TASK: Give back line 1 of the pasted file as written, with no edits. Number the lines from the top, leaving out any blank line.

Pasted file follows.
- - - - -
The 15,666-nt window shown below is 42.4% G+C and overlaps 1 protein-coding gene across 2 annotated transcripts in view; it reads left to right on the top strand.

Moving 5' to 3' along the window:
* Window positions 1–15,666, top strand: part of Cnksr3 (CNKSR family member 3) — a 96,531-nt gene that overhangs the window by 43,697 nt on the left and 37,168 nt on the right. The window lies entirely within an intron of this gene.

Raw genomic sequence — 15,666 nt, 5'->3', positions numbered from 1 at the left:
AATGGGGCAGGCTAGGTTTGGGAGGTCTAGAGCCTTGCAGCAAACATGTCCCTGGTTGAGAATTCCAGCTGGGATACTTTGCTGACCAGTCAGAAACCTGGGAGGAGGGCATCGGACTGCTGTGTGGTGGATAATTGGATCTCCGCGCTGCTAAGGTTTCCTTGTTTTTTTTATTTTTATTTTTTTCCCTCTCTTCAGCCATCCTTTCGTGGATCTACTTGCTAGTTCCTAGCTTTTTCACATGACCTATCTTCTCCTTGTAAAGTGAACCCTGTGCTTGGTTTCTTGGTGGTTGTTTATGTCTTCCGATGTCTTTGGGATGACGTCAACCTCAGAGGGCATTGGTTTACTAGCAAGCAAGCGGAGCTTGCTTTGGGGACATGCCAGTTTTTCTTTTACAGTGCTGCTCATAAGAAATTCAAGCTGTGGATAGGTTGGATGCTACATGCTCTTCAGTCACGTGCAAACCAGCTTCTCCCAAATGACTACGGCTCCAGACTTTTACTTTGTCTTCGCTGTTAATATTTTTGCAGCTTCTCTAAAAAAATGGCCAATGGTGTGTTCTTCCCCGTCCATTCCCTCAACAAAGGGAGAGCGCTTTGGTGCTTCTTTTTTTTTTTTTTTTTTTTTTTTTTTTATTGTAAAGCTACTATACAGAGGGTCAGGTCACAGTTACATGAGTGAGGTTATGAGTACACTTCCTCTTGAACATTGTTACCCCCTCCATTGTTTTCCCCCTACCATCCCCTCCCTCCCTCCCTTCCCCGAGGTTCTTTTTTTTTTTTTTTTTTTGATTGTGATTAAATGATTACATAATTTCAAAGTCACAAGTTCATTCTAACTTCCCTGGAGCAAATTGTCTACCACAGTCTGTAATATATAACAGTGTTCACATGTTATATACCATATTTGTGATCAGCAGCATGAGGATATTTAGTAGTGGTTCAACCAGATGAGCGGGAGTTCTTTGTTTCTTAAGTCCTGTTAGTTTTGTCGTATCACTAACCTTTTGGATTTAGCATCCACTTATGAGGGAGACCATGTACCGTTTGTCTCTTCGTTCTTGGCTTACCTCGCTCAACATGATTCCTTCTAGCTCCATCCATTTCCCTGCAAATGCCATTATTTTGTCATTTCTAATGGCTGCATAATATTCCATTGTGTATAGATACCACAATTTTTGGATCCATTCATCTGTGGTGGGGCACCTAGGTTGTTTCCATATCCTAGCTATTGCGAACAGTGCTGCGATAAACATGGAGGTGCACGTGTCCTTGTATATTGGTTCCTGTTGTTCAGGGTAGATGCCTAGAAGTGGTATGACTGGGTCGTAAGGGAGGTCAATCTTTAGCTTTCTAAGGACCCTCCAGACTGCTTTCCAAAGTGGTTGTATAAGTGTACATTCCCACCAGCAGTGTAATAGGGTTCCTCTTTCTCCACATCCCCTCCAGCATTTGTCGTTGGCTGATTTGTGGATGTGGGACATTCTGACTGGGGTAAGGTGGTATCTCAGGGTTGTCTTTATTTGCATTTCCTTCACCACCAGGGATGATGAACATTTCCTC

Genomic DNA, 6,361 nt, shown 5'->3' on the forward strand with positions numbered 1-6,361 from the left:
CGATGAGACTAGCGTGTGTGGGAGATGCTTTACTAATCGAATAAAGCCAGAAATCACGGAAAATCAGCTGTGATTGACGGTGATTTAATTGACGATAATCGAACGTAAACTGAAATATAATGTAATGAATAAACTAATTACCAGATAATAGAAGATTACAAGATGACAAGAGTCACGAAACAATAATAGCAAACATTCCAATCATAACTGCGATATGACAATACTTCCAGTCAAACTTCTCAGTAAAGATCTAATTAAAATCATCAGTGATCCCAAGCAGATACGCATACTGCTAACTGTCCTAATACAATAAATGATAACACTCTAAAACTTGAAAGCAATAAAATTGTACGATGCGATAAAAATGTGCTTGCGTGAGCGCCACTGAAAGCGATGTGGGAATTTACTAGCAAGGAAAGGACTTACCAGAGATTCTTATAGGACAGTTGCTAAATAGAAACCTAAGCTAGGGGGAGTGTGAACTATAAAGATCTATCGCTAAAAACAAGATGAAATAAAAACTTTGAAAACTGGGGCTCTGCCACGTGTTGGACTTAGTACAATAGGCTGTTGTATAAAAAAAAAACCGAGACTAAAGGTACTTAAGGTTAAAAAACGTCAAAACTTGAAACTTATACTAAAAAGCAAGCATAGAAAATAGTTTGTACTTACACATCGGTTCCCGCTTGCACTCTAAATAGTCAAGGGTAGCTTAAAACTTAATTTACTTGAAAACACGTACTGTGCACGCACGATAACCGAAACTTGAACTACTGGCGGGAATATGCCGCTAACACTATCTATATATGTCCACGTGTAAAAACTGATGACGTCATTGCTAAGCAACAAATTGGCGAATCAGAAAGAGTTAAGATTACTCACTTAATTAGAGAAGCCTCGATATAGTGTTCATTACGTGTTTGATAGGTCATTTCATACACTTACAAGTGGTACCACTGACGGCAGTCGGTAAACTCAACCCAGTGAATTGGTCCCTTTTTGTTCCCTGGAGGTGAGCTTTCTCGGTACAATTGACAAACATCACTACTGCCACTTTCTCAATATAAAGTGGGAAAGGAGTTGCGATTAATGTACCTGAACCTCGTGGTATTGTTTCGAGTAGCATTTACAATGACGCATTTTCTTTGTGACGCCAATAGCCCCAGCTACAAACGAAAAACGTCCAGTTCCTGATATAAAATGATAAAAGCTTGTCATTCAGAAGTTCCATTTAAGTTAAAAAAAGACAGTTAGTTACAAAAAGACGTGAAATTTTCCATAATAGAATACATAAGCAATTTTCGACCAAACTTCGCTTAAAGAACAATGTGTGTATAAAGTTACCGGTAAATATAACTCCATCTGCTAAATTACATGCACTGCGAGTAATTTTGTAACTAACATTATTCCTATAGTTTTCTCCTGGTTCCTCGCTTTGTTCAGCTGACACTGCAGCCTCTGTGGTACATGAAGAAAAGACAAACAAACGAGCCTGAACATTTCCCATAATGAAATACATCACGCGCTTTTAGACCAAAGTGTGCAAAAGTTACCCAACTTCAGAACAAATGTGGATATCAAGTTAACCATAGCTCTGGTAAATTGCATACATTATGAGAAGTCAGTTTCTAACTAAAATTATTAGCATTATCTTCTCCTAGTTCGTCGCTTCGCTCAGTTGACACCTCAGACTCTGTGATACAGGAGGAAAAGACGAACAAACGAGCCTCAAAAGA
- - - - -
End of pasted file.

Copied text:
The 15,666-nt window shown below is 42.4% G+C and overlaps 1 protein-coding gene across 2 annotated transcripts in view; it reads left to right on the top strand.